¶13 This court has frequently held that in divorce cases, written waivers on part of defendant are legal and binding and sufficient to support a default judgment. In re Thompson's Estate, 179 Okla. 240, 65 P.2d 442. The person executing the waiver is supposed to have full knowledge of the issues in the action in which such waiver is to be used. It is upon these issues so presented by the petition and other pleadings filed prior to the waiver or at the time that the defendant enters his waiver that the cause is to be tried, and not upon new issues and new demands thereafter created by the plaintiff or granted by the court on its own motion. The court was supposed to be fully informed as to what the parties had agreed to in the instant case, and while it might not have been binding upon the court, it would be a challenge to the court's power to inject new issues into the pleadings or make requirements against the defendant not requested in the petition and entirely unanticipated by the defendant when the waiver was signed, without giving the defendant a right to be heard.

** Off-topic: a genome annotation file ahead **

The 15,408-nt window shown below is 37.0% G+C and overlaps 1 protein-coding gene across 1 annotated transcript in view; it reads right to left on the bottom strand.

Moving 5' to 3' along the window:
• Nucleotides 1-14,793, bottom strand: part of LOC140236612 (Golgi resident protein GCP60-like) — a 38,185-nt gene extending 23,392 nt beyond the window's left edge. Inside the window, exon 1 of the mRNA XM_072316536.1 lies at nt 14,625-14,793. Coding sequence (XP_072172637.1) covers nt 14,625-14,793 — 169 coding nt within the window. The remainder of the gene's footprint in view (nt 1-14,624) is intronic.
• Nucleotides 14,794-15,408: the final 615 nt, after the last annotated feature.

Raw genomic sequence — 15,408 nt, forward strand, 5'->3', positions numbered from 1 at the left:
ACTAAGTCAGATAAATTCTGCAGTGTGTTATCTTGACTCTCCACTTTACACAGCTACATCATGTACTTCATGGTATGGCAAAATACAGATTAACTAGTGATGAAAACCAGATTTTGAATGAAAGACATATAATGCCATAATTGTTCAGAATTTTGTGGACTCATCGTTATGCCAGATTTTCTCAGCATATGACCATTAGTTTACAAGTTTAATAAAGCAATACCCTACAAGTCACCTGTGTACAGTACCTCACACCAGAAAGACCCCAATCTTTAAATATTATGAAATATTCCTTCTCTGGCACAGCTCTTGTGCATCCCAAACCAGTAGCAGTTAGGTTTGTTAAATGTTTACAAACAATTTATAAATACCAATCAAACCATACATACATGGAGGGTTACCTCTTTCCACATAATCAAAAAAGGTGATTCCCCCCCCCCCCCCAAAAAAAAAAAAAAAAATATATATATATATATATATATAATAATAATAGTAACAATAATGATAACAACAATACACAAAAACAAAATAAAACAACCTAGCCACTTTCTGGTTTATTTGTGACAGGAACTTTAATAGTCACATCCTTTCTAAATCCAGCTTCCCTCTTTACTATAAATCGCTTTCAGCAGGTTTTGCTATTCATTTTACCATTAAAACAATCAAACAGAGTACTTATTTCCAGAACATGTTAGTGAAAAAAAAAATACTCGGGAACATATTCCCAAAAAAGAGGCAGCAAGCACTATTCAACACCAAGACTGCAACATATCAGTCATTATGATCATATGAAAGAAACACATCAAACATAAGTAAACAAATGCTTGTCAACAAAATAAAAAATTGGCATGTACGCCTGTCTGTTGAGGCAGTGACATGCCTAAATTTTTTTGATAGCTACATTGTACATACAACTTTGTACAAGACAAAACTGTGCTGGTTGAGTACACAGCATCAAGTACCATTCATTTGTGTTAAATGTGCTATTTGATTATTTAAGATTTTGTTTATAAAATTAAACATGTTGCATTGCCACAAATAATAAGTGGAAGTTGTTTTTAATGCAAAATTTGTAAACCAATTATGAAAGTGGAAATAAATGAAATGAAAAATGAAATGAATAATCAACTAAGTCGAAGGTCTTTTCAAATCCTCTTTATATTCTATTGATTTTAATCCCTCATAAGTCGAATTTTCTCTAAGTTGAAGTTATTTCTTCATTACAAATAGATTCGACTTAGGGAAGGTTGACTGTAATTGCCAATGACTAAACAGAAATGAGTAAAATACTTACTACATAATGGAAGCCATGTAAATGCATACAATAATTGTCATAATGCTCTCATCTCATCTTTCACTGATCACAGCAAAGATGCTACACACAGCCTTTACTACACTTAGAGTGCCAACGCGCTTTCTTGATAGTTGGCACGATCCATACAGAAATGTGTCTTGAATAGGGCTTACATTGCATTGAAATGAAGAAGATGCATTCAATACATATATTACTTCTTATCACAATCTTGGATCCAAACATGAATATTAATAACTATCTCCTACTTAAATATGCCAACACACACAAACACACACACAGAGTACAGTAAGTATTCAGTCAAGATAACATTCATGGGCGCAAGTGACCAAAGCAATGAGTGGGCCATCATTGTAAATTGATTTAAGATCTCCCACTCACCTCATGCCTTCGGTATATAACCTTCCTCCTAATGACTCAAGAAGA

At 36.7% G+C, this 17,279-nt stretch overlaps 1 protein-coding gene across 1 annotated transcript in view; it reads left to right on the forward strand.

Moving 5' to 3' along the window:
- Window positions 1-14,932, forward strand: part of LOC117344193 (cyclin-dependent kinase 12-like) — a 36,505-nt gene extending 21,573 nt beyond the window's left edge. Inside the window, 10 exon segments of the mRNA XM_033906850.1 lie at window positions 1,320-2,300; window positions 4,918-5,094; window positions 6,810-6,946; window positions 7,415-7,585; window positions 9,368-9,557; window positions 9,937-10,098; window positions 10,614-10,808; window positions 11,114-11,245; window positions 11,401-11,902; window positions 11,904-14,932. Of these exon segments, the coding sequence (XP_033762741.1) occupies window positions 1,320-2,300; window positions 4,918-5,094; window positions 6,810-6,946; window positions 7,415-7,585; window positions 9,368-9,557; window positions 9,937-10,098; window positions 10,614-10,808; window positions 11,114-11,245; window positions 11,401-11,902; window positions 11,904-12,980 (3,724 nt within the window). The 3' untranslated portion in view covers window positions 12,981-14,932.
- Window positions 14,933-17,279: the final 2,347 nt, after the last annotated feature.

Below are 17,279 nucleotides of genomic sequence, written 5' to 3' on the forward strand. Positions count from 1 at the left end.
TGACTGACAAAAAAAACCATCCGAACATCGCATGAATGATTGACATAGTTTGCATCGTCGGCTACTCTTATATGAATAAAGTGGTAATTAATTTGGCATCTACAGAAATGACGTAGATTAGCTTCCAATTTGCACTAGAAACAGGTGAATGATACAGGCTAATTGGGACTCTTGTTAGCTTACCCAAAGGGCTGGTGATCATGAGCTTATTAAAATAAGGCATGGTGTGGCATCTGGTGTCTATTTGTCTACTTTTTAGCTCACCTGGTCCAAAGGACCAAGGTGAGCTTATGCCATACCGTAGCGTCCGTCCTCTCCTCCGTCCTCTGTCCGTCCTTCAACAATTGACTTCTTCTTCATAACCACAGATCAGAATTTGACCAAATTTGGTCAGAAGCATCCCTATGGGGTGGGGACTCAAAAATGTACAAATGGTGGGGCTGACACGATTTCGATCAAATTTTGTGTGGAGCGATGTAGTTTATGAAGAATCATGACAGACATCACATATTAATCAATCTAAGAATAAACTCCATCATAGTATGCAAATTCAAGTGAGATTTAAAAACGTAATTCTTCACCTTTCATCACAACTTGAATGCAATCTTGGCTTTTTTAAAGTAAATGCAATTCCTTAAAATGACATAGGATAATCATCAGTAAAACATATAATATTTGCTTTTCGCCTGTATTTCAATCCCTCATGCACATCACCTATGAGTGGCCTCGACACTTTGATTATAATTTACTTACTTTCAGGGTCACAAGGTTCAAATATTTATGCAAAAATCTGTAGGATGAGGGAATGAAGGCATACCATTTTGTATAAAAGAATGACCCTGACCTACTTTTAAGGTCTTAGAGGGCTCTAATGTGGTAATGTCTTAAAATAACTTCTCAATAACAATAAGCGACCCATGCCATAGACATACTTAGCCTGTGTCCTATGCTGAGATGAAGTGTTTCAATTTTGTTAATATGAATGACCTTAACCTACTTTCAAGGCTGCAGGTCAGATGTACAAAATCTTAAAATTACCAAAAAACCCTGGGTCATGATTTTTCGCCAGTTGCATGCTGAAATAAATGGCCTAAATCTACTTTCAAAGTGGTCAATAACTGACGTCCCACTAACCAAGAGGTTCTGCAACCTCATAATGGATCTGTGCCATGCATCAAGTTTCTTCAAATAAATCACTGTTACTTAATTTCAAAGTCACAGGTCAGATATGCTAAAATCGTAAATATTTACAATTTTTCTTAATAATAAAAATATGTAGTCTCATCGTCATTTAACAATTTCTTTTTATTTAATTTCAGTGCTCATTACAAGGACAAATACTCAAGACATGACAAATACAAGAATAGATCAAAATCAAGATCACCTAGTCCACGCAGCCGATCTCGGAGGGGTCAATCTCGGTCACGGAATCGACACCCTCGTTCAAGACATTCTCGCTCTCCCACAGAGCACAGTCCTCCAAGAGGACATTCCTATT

¶14 Under the provisions of section 671, O. S. 1931, 12 Okla. Stat. Ann. sec. 1277, the court retains the right to modify or change any order in respect to custody, support, and education of the children involved in divorce actions. Newberry v. Newberry, 147 Okla. 249, 296 P. 202; Sango v. Sango, 121 Okla. 283. 249 P. 925. Upon the verified motion of the defendant, the response of the plaintiff, and testimony presented, the court modified his original order and decree by vacating that part of same relative to the $15 per month support for the children which had subjected the property award the defendant to levy and execution to carry out the order of the court.